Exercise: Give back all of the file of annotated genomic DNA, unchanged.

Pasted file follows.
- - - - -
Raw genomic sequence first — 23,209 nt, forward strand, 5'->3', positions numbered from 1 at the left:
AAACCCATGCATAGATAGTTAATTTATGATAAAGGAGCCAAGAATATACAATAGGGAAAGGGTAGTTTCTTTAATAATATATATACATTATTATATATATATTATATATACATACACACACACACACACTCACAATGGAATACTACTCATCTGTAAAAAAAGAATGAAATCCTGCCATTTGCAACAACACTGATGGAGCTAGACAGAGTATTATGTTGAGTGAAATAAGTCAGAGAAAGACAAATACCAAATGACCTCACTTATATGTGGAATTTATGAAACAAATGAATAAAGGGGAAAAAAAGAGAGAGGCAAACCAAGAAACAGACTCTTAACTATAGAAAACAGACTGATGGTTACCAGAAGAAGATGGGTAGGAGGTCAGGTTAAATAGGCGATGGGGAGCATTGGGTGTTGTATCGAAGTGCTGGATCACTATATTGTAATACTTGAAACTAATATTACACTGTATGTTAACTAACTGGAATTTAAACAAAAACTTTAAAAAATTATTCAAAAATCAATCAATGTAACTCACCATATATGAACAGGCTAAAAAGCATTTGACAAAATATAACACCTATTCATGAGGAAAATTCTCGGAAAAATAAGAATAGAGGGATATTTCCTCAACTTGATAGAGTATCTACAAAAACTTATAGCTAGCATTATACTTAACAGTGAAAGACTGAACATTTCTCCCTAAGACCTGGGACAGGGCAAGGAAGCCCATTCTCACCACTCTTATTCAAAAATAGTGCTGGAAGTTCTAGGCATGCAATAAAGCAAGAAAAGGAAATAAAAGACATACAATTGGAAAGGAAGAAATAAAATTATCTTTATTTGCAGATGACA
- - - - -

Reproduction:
Raw genomic sequence first — 23,209 nt, forward strand, 5'->3', positions numbered from 1 at the left:
AAACCCATGCATAGATAGTTAATTTATGATAAAGGAGCCAAGAATATACAATAGGGAAAGGGTAGTTTCTTTAATAATATATATACATTATTATATATATATTATATATACATACACACACACACACACTCACAATGGAATACTACTCATCTGTAAAAAAAGAATGAAATCCTGCCATTTGCAACAACACTGATGGAGCTAGACAGAGTATTATGTTGAGTGAAATAAGTCAGAGAAAGACAAATACCAAATGACCTCACTTATATGTGGAATTTATGAAACAAATGAATAAAGGGGAAAAAAAGAGAGAGGCAAACCAAGAAACAGACTCTTAACTATAGAAAACAGACTGATGGTTACCAGAAGAAGATGGGTAGGAGGTCAGGTTAAATAGGCGATGGGGAGCATTGGGTGTTGTATCGAAGTGCTGGATCACTATATTGTAATACTTGAAACTAATATTACACTGTATGTTAACTAACTGGAATTTAAACAAAAACTTTAAAAAATTATTCAAAAATCAATCAATGTAACTCACCATATATGAACAGGCTAAAAAGCATTTGACAAAATATAACACCTATTCATGAGGAAAATTCTCGGAAAAATAAGAATAGAGGGATATTTCCTCAACTTGATAGAGTATCTACAAAAACTTATAGCTAGCATTATACTTAACAGTGAAAGACTGAACATTTCTCCCTAAGACCTGGGACAGGGCAAGGAAGCCCATTCTCACCACTCTTATTCAAAAATAGTGCTGGAAGTTCTAGGCATGCAATAAAGCAAGAAAAGGAAATAAAAGACATACAATTGGAAAGGAAGAAATAAAATTATCTTTATTTGCAGATGACA